Sri Lanka’s west coast is the island’s front door. This is Sri Lanka at its most developed and populous: the busiest, brashest and most Westernized region in the country, home to the capital city and the principal coastal resorts, which have now all but fused into an unbroken ribbon of concrete which meanders along the seaboard for over a hundred kilometres.
Founded by Arab traders in the eighth century a.d.—although known to them and to the Chinese and Romans 1,000 years earlier—it became a Portuguese trading post when they arrived here from Cochin in November 1505. The Sinhalese capital was moved from Kotte to Colombo in 1551.
Under Dutch control in the 17th century, it passed to Great Britain in 1796. An Allied naval base in World War II, it became capital of Ceylon, now Sri Lanka, in 1948. In June 1951 an economic development organization, the Colombo Plan, was established at an international conference here. Of historic interest is the Portuguese fort and a large district of old streets.
Situated about two-thirds of the way down the west coast, Sri Lanka’s sprawling capital, Colombo, is usually low on visitors’ list of priorities, although beneath the unprepossessing surface lies an intriguing and characterful city which offers a fascinating microcosm of contemporary Sri Lanka. North of Colombo is the busy resort of Negombo, whose proximity to the airport makes it a popular first or last stop on many itineraries, while further up the coast is the idyllic Kalpitiya peninsula, with deserted beaches and superb dolphin-watching, and – a short drive inland – the vast Wilpattu National Park, now slowly regaining its former glory after decades of upheaval during the civil war.
South of the capital lie the island’s main beach resorts. The principal areas – Kalutara, Beruwala and Bentota – are home to endless oversize hotels catering to vacationing Europeans on two-week packages. Pockets of serenity remain, even so, along with some characterful hotels and guesthouses, while further south lies Hikkaduwa, Sri Lanka’s original hippy hangout, now rather past its best, though it does retain a certain down-at-heel charm and (by sleepy Sri Lankan standards at any rate) a refreshingly upbeat atmosphere thanks to the backpackers who still flock here for cheap sun, sand and surf.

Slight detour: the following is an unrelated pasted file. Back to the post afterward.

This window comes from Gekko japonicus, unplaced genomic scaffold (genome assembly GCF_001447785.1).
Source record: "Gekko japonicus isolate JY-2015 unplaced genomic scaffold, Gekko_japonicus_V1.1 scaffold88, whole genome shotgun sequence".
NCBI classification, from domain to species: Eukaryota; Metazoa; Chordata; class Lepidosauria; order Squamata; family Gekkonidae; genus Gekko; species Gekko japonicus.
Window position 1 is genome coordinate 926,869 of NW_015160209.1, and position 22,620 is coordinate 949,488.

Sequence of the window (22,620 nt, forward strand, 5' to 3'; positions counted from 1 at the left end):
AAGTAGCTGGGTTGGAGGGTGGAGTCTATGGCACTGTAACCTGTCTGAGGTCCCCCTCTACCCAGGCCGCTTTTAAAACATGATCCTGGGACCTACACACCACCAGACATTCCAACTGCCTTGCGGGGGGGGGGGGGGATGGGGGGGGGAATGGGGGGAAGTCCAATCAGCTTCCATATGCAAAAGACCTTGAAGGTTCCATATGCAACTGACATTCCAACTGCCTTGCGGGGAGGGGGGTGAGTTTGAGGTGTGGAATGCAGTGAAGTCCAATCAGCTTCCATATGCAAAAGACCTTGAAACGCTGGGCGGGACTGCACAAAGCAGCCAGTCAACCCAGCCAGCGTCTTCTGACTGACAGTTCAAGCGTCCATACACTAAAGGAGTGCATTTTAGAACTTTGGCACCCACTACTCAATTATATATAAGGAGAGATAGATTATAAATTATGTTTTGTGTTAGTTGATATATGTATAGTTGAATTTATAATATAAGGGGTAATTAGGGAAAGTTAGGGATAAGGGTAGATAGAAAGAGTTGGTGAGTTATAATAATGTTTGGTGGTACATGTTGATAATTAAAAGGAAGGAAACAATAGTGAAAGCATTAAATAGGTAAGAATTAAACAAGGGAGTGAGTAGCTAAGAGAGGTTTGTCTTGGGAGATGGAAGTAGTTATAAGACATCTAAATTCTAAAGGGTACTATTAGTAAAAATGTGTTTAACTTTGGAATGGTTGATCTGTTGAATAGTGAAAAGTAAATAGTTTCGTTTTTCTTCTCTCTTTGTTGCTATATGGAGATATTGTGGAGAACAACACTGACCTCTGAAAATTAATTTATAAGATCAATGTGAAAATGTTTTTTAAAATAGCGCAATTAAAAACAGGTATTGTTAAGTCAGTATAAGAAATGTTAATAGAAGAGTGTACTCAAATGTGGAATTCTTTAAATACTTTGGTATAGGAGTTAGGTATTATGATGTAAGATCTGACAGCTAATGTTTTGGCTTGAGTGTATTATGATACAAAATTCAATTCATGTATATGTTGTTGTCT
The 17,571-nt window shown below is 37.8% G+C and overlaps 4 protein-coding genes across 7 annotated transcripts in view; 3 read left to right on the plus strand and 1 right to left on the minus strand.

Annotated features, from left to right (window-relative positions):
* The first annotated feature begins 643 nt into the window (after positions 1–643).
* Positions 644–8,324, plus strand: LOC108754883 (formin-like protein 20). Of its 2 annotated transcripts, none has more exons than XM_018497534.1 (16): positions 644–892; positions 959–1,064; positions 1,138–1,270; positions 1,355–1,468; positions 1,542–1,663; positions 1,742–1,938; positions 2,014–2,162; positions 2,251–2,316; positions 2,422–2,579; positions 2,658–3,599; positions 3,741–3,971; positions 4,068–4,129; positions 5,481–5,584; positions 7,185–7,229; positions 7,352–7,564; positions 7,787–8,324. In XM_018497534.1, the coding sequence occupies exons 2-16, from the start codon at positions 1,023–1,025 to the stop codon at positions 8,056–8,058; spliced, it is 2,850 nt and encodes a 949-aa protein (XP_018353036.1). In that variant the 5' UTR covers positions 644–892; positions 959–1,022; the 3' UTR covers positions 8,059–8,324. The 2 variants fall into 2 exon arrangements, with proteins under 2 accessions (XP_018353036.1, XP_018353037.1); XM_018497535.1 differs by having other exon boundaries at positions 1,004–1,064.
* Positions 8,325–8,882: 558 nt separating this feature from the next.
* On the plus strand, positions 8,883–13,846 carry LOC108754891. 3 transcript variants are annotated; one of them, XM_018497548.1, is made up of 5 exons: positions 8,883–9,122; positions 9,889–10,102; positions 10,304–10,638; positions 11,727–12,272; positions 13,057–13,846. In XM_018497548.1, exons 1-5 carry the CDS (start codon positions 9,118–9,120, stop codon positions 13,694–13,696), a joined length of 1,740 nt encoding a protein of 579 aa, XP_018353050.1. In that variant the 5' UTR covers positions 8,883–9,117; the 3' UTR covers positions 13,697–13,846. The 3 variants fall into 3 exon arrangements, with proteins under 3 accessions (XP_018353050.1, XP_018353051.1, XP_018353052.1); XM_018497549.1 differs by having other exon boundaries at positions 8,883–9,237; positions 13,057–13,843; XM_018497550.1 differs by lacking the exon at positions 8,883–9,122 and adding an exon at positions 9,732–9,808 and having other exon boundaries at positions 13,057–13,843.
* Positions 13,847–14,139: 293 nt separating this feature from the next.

Sri Lanka’s capital and largest city, Colombo, is at first glance a confusing jumble of bustling streets, modern office blocks, peeling colonial buildings, and downcast apartments. But get past the traffic fumes and you’ll find plenty to see and do.
There are fine restaurants, a buzzing nightlife scene, and good museums, parks, and beautiful Buddhist temples that are all worth visiting. The beach resort of Mt. Lavinia is only a short taxi ride from the downtown area and offers a golden, sandy beach and sunset views to die for. As an exciting blur of colours and cultures, Colombo presents a neatly packaged microcosm of this island nation.
Although reclaiming its 19th-century moniker ‘the garden city of the East’ is unlikely, Colombo is rapidly emerging as a must-see stop in Sri Lanka. No longer just the sprawling city you have to endure on your way to the southern beaches, it has become a worthy destination in its own right.
The legacies of colonial Colombo’s garden roots are still very much intact along its often shady boulevards. Fort is in the midst of widespread historic restoration of its landmark colonial architecture, while Pettah brims with markets and rampant commerce.
Even traffic-clogged Galle Rd is getting spiffier with glossy new hotel complexes, while the seafront benefits from new roads that are spurring hotel construction. Colombo’s cosmopolitan side supports ever-more stylish eateries, galleries and museums. Surprises abound in its old quarters where you can find great local food and discover a characterful shop or tiny, convivial cafe. The capital is an excellent start – or finish – to your Sri Lankan adventures.